The baseline PPS identified priorities for quality improvement. SAPG has demonstrated that implementation of regularly reviewed national prescribing indicators, acceptable to clinicians, implemented through regular systematic measurement can drive improvement in quality of antibiotic use in key clinical areas. However, our data also show that the ESAC PPS method may underestimate the proportion of surgical prophylaxis with duration <24hr.
PMCID: PMC3573889  PMID: 23320479
Antimicrobial stewardship; Quality improvement; Prescribing indicators; Point prevalence survey; Antibiotic; Hospital prescribing; Surgical prophylaxis
6.  Antimicrobial stewardship in Scotland: impact of a national programme 
The Scottish Antimicrobial Prescribing Group (SAPG) was established by the Scottish Government in 2008 to lead the first national initiative to actively address antimicrobial stewardship. Healthcare associated infection (HAI) is a priority in Scotland and the work of SAPG contributes to the national HAI Delivery Plan. SAPG's early work has focused on restricting the use of antibiotics associated with a high risk of Clostridium difficile infection (CDI) and development of national prescribing indicators to support reduction of CDI.
Scottish Antimicrobial Prescribing Group has developed prescribing indicators for hospital and primary care, which are measured and reported in all 14 NHS board areas. Improvement in compliance with the indicators has been demonstrated with resultant reductions in CDI rates and no adverse effect on mortality or antimicrobial resistance patterns.
The establishment of a Scottish national antimicrobial stewardship programme has made a significant contribution to the HAI agenda, particularly in relation to CDI. The programme is supported by local antimicrobial teams, a national framework for education, surveillance of antimicrobial use and resistance and sharing of data for improvement. Antimicrobial stewardship has been integrated with other national programmes on patient safety and quality improvement.
PMCID: PMC3436612  PMID: 22958296
Antimicrobial stewardship; Clostridium difficile infection; prescribing indicators; quality improvement
7.  Long-term morbidities associated with vocal cord paralysis after surgical closure of a patent ductus arteriosus in extremely low birth weight infants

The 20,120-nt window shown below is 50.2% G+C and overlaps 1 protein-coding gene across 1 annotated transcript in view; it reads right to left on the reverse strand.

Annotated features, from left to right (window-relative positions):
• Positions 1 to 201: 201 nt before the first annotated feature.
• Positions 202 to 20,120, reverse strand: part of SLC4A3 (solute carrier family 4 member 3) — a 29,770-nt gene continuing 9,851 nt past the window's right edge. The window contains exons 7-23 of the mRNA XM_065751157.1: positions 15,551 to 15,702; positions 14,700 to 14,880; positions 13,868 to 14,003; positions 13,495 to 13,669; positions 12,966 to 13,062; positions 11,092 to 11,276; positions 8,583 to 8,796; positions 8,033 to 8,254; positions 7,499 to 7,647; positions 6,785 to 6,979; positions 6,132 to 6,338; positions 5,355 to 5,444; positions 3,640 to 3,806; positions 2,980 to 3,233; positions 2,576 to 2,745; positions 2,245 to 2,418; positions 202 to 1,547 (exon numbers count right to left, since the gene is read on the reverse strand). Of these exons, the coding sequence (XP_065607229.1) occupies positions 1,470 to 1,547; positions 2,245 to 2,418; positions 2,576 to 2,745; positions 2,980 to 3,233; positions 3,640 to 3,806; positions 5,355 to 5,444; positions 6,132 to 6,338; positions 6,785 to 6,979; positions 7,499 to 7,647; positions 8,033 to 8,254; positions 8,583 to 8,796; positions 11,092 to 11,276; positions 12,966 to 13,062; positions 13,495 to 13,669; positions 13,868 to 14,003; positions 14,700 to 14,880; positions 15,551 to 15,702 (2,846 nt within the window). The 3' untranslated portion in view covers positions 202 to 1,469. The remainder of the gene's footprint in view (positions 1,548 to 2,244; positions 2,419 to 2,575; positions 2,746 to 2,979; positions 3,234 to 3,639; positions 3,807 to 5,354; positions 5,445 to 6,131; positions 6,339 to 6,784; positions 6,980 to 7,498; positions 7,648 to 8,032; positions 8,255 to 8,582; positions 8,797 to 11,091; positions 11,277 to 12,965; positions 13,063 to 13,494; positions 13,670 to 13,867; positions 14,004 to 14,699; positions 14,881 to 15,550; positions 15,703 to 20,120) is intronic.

Determine associations between left vocal cord paralysis (LVCP) and poor respiratory, feeding, and/or developmental outcomes in extremely low birth weight (ELBW) infants following surgical closure of a patent ductus arteriosus (PDA).
Study design:
ELBW infants who underwent PDA ligation between January 2004 and December 2006 were identified. We compared infants with and without LVCP following ligation to determine relationships between LVCP and respiratory morbidities, feeding and growth difficulties, and neurodevelopmental impairment at 18-22 month follow-up. Student's t test, Fisher exact test, and multivariable regression analyses were used to determine associations.
60 ELBW infants with a mean gestational age of 25 weeks and mean birth weight of 725 g had a PDA surgically closed. Twenty-two of 55 survivors (40%) were diagnosed with LVCP post-operatively. Infants with LVCP were significantly more likely to develop bronchopulmonary dysplasia (82% vs. 39%, p = 0.002), reactive airway disease (86% vs. 33%, p<0.0001), or need for gastrostomy tube (63% vs. 6%, p<0.0001).
LVCP as a complication of surgical ductal ligation in ELBW infants is associated with persistent respiratory and feeding problems. Direct laryngoscopy should be considered for all infants who experience persistent respiratory and/or feeding difficulties following PDA ligation.
PMCID: PMC2878380  PMID: 19759545
infant, premature; ductus arteriosus, patent; growth & development; infant nutrition disorders; bronchopulmonary dysplasia; asthma
8.  Vocal fold paralysis following surgical ductal closure in extremely low birth weight infants: A case series of feeding and respiratory complications 
Surgical closure of a Patent Ductus Arteriosus (PDA) continues to be frequent among Extremely Low Birth Weight (ELBW) infants, despite improvements in the medical management of PDA’s and rising questions about its pathophysiologic role. Among other possible complications of this surgical intervention, left vocal fold paralysis (LVFP) has been reported. Only more recently, however, neonatologists are realizing the frequency and impact of this complication on chronic respiratory and feeding difficulties in the ELBW population. In this case series, we describe the clinical course of three sets of multiple births, for which at least one infant underwent surgical closure of his PDA and subsequently developed feeding and/or respiratory difficulties due to LVFP, and compare them to their respective siblings who did not sustain this complication.
PMCID: PMC2864228  PMID: 18974752
Patent Ductus Arteriosus; Vocal cord paralysis; Infant, Premature; Infant, Low Birth Weight; Feeding

Results 1-8 (8)